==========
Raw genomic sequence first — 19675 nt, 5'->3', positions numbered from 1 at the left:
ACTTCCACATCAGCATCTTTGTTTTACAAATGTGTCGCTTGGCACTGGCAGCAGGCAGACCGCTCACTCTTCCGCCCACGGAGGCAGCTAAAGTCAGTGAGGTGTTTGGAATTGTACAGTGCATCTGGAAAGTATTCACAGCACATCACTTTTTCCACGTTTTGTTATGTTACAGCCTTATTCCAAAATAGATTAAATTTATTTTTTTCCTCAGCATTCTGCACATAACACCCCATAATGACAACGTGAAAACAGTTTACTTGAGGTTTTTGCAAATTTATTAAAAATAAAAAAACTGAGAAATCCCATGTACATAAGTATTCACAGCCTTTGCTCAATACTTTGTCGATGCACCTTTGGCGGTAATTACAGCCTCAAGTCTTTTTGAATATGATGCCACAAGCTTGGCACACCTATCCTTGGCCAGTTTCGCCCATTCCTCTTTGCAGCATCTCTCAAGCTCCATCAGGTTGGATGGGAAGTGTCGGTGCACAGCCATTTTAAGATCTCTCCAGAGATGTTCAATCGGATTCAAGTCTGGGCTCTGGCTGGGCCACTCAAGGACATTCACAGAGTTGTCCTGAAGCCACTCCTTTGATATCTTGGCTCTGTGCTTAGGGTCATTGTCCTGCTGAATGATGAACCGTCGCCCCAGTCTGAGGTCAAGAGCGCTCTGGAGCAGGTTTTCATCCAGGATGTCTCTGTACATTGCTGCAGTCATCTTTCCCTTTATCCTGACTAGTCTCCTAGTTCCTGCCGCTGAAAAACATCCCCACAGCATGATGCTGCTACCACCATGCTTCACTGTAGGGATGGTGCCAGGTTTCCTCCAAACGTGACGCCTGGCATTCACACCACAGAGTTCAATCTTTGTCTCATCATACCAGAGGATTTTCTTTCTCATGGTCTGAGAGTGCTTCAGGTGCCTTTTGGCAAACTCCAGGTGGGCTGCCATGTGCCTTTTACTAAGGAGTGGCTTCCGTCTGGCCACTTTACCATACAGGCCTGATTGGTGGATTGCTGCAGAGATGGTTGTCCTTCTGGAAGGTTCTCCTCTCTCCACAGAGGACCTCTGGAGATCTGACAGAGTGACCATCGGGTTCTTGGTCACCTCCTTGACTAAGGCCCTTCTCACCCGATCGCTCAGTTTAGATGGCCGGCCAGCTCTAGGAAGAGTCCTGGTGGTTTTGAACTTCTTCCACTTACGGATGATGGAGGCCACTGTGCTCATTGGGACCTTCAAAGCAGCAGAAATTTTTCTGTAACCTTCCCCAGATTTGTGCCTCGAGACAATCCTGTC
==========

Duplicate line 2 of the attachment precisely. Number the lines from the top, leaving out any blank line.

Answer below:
ACTTCCACATCAGCATCTTTGTTTTACAAATGTGTCGCTTGGCACTGGCAGCAGGCAGACCGCTCACTCTTCCGCCCACGGAGGCAGCTAAAGTCAGTGAGGTGTTTGGAATTGTACAGTGCATCTGGAAAGTATTCACAGCACATCACTTTTTCCACGTTTTGTTATGTTACAGCCTTATTCCAAAATAGATTAAATTTATTTTTTTCCTCAGCATTCTGCACATAACACCCCATAATGACAACGTGAAAACAGTTTACTTGAGGTTTTTGCAAATTTATTAAAAATAAAAAAACTGAGAAATCCCATGTACATAAGTATTCACAGCCTTTGCTCAATACTTTGTCGATGCACCTTTGGCGGTAATTACAGCCTCAAGTCTTTTTGAATATGATGCCACAAGCTTGGCACACCTATCCTTGGCCAGTTTCGCCCATTCCTCTTTGCAGCATCTCTCAAGCTCCATCAGGTTGGATGGGAAGTGTCGGTGCACAGCCATTTTAAGATCTCTCCAGAGATGTTCAATCGGATTCAAGTCTGGGCTCTGGCTGGGCCACTCAAGGACATTCACAGAGTTGTCCTGAAGCCACTCCTTTGATATCTTGGCTCTGTGCTTAGGGTCATTGTCCTGCTGAATGATGAACCGTCGCCCCAGTCTGAGGTCAAGAGCGCTCTGGAGCAGGTTTTCATCCAGGATGTCTCTGTACATTGCTGCAGTCATCTTTCCCTTTATCCTGACTAGTCTCCTAGTTCCTGCCGCTGAAAAACATCCCCACAGCATGATGCTGCTACCACCATGCTTCACTGTAGGGATGGTGCCAGGTTTCCTCCAAACGTGACGCCTGGCATTCACACCACAGAGTTCAATCTTTGTCTCATCATACCAGAGGATTTTCTTTCTCATGGTCTGAGAGTGCTTCAGGTGCCTTTTGGCAAACTCCAGGTGGGCTGCCATGTGCCTTTTACTAAGGAGTGGCTTCCGTCTGGCCACTTTACCATACAGGCCTGATTGGTGGATTGCTGCAGAGATGGTTGTCCTTCTGGAAGGTTCTCCTCTCTCCACAGAGGACCTCTGGAGATCTGACAGAGTGACCATCGGGTTCTTGGTCACCTCCTTGACTAAGGCCCTTCTCACCCGATCGCTCAGTTTAGATGGCCGGCCAGCTCTAGGAAGAGTCCTGGTGGTTTTGAACTTCTTCCACTTACGGATGATGGAGGCCACTGTGCTCATTGGGACCTTCAAAGCAGCAGAAATTTTTCTGTAACCTTCCCCAGATTTGTGCCTCGAGACAATCCTGTC